Personally, I have travelled on timeshare, having been hooked and purchased a week. My parents, while accommodating in Mazatlan, need their space and privacy, so we thought, and travelling with kids created chaos. So we decided that buying the secure Christmas week in Nuevo Mazatlan at Pueblo Bonito Emerald Bay would be ideal. It provided proximity without being underfoot or an intrusion. We planned on saying “no” and had an agreement, my husband and I about the “secret sign”, but in the end, we wrote the check. For us, for a few years it worked out well. Later we sold it.
We have also travelled on someone else’s ownership. We found the website http://www.skyauction.com, and bid on a 7 night stay, also in Mexico, and also a Pueblo Bonito Property. If I recall, this might have been the trip we did the tour and bought our own……
Nonetheless, we procured a beautiful one bedroom, ocean facing suite with kitchenette for $280.00 USD for the entire week through the auction site. Clearly an owner could not use the week, and did not want to forfeit the week without gaining something, and we were fortunate enough to have the winning bid. Be careful on Sky Auction however, some have been known to mistakenly bid against themselves, not understanding how it worked, driving up the costs inadvertently.
We have travelled with reservations on the resort properties and we have travelled through private villa rentals. Any way you travel to Mexico, what remains the same, regardless of how you do it, is the extraordinary level of service and the commitment to quality you find with each property.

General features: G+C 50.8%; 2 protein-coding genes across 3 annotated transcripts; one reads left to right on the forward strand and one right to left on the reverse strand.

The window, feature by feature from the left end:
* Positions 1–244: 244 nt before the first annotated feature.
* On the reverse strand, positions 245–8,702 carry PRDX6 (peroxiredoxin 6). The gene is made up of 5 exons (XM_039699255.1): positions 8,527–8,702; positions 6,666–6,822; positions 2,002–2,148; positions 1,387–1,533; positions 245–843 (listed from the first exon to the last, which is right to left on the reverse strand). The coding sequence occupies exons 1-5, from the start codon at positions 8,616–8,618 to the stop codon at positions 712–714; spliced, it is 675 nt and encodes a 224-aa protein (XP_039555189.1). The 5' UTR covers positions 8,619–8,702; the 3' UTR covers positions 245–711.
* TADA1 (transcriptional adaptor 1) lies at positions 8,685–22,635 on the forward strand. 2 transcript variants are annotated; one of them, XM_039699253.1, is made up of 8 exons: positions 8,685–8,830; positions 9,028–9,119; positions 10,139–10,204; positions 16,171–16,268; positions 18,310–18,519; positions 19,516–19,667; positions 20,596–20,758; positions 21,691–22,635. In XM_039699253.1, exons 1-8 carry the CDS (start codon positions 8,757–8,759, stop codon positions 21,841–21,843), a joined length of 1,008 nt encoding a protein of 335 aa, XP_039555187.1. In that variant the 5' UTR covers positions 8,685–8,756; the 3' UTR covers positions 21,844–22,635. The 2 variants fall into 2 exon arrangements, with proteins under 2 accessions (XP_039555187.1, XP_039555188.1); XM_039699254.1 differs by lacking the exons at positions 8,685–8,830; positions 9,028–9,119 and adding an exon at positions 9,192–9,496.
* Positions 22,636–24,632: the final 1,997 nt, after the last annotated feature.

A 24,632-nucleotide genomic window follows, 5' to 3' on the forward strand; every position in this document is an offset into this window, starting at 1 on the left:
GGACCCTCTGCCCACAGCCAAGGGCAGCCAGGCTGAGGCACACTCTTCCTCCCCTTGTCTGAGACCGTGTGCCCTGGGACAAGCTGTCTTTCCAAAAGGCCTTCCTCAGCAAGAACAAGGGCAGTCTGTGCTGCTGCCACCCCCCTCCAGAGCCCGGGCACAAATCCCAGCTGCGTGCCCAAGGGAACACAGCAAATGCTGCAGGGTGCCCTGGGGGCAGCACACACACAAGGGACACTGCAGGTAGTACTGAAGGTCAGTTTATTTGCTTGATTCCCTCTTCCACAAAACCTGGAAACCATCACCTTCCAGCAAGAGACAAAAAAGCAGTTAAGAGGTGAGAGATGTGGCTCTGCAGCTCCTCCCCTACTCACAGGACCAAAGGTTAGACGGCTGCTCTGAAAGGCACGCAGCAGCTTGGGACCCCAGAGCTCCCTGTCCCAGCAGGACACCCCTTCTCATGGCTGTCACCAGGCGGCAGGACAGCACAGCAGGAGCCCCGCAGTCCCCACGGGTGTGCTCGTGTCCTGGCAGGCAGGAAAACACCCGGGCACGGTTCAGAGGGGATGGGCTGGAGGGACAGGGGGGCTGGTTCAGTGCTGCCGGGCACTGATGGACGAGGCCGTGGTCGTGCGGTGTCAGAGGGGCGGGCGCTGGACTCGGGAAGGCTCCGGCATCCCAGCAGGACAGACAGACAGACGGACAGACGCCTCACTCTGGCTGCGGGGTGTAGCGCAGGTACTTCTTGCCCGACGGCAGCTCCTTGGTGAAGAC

It is a way of life and a mentality because Mexico’s economy is driven by travel and tourism. The industry accounts for 64% of the country economy. With this in mind, the gracious management and handling of consumers by Mexico’s people is imperative to the survival of the country, and the continued travel and tourism market. This blogger, in consideration of the places she has been and her personal experiences in Mexico, feels that this attitude is cultural and has everything to do with how they treat one another on the whole.
There is humor and joy in the day-to-day living. There are beautiful destinations and gorgeous resorts to be experienced. There are people to meet and cultures to immerse in, all just south of the border. So, grab a week, or a weekend. Buy your own fraction, or the whole thing. Whatever you do, just go there. You won’t regret it, no matter how you did it.
Mexico, Mazatlan, Los Cabos, Cancun, See Ixtapa, Merida and Akumal, visit the Mayan Ruins, Cancun, and the Yucatan….So much to see and do…..JUST DO IT!